The Narendra Modi government has, since September 29, banned export of onions and imposed stock limits — wholesale traders cannot keep more than 500 quintals and retailers 100 quintals — under the Essential Commodities Act. On November 9, it also approved one lakh tonne (lt) imports of the bulb through the state-owned MMTC Ltd. If that wasn’t all, the Income Tax department, on November 11, conducted search and survey operations on traders in Maharashtra, Delhi and Madhya Pradesh to probe any possible hoarding or holding of unaccounted stocks.
But all these measures — the stocking limits were further reduced, to 250 quintals for wholesalers and 50 quintals for retailers, on December 3 — have had little impact. According to Department of Consumer Affairs data, the all-India modal retail price of onions has gone up from Rs 50 to Rs 75 per kg between September 30 and December 3. On December 3, the kitchen staple traded at a record average of Rs 71 per kg in Maharashtra’s Lasalgaon mandi. This increase — from Rs 30 in end-September at India’s largest wholesale market — despite every conceivable action taken by government agencies is proof that production shortfall, and not any so-called hoarding, is behind the current price spike.
Onion has three production seasons: Kharif (transplanting in July-August and harvesting in October-December), late-kharif (October-November and January-March) and rabi (December- January and April-May). In 2018-19, India’s estimated total onion output was 234.85 lt, of which the rabi crop contributed over 65%, with the rest from late-kharif (20%) and kharif (15%). This time, the kharif planted area was about 7% less than last year due to the southwest monsoon’s late arrival. Further, extended and untimely rains during September-October in Maharashtra, MP and Karnataka — the three states together account for roughly two-thirds of India’s production — caused substantial damage to the standing crop.
There’s no clarity as yet on the late-kharif onions that will start arriving in a month’s time. However, going by the Union Consumer Affairs Minister Ram Vilas Paswan’s reply to a Parliament question on November 19, the output of both the kharif and late-kharif crop this year is reckoned at 52.06 lt, 26% lower than the corresponding 69.91 lt for 2018-19. Such a magnitude of drop — almost 18 lt — cannot obviously be met through imports.
“We’ve had an unusual combination of a 3-4 weeks delay in sowings from drought-like conditions initially and, then, heavy rains towards the harvesting stage. Together, they have resulted in actual physical shortage, which is reflected in arrivals here falling to hardly a third of the normal for this time” points out Jaydutt Holkar, chairman of the agriculture produce market committee (APMC) at Lasalgaon.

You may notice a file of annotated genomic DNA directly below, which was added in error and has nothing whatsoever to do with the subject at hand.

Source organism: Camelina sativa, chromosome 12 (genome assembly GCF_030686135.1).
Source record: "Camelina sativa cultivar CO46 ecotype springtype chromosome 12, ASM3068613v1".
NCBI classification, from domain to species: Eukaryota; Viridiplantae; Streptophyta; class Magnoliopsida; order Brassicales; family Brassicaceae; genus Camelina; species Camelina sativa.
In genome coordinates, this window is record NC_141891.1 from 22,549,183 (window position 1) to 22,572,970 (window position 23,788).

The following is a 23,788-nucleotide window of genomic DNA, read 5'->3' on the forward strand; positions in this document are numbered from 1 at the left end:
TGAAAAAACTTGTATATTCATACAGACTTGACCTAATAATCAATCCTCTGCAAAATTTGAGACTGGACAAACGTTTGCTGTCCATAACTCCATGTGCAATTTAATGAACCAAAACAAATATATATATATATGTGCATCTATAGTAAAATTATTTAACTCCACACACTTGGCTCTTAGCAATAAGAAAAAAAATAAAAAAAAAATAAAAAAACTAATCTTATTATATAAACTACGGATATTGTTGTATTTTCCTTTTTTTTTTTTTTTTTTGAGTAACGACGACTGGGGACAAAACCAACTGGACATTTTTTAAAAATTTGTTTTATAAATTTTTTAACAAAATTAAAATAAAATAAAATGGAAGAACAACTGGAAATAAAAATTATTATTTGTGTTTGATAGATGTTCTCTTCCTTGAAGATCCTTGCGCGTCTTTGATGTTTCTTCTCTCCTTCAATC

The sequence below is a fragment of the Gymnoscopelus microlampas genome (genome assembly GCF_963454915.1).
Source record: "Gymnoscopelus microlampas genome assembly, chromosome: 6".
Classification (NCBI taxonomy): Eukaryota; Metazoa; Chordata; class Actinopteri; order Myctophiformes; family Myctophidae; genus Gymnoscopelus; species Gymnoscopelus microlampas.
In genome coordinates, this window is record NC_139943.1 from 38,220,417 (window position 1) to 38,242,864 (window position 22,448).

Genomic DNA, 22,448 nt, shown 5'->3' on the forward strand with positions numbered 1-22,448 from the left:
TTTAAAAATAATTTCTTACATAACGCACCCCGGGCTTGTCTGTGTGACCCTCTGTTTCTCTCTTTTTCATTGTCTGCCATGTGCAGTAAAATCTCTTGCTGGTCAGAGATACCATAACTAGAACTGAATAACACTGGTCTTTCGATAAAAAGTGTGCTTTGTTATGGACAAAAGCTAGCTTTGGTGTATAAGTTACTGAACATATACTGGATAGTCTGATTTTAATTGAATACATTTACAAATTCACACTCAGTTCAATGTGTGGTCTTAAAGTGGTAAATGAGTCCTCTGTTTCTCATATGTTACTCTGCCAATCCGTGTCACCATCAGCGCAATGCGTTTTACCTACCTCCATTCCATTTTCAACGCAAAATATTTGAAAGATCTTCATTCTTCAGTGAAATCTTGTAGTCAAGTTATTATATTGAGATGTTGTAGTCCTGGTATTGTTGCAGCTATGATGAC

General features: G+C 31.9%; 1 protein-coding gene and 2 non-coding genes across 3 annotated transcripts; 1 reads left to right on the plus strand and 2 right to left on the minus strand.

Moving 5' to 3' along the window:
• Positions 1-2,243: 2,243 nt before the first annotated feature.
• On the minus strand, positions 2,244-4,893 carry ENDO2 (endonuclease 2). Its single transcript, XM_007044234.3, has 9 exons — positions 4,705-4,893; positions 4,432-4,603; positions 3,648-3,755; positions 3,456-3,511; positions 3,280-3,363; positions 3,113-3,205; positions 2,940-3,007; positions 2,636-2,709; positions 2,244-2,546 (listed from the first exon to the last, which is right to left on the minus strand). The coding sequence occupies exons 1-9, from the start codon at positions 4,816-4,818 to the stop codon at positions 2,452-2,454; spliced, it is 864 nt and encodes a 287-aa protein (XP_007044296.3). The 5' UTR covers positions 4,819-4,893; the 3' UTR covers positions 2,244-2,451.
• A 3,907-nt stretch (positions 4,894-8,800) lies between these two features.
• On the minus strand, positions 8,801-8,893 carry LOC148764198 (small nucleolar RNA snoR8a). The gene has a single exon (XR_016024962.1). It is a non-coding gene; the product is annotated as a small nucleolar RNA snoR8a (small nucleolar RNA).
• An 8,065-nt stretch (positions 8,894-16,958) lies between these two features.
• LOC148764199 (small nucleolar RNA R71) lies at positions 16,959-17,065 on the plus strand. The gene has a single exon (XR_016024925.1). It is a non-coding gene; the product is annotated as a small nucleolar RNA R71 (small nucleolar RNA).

Around 17,000 tonnes of imported onions — 11,000 tonnes from Turkey and the remaining from Egypt — are slated to land in the Mumbai port over the next few days. MMTC is expected to float more tenders for imports in the coming weeks. While the Modi government has also relaxed the requirements for fumigation against pests and diseases — which, in normal circumstances, has to be mandatorily done at the country from where exports are originating — that hasn’t, however, spurred private imports.
Suresh Deshmukh, a commission agent at the Dindori APMC of Maharashtra’s Nashik district, puts the total imports by private parties at 5,000 tonnes since September and does not foresee it going up much. “The landed cost of imported onions in September was Rs 30-35 per kg. The retail price, after adding grading, packing, transportation and other charges, would have come to Rs 45-50. But today, the landed cost itself has risen to Rs 50-60 and the retail price will work out to Rs 65-75 per kg, which is close to domestic levels. Nobody will want to risk imports based on today’s market prices,” he notes.
Vilas Bhujbal, a commission agent operating out of Pune’s APMC, claims that imported onions have a limited retail market, as they lack the pungency of the local produce. “The ones who will buy are mostly hotels, restaurants and other institutional customers,” he adds.
For now, the possibility of prices significantly cooling down seems remote. That may not be great news for the Modi government, especially in the context of the Assembly elections underway in Jharkhand. There’s already some talk of ‘pyaaz’ being a factor there, just as ‘dal’ was during the Bihar polls in October-November 2015.
What’s not as much in doubt is that the rabi crop, whose plantings are just about to start, would be a bumper one. Favourable soil moisture conditions, not to speak of prices, are likely to impel farmers to sow more area. The danger is if the current export and stocking restrictions continue beyond March, when the new rabi onions — which are amenable to storage due to their lower moisture content — are due for harvesting. Such restrictions in pulses, clamped when arhar dal prices scaled Rs 180-200/kg, were not lifted even after a record domestic production, on top of all-time-high imports, in 2016-17.
For the ruling Bharatiya Janata Party, a repeat of Bihar-2015 in Jharkhand-2019 would be bad. But for onion growers, there can be nothing worse if the policy response in dal post Bihar is replicated for pyaaz even after the Jharkhand elections.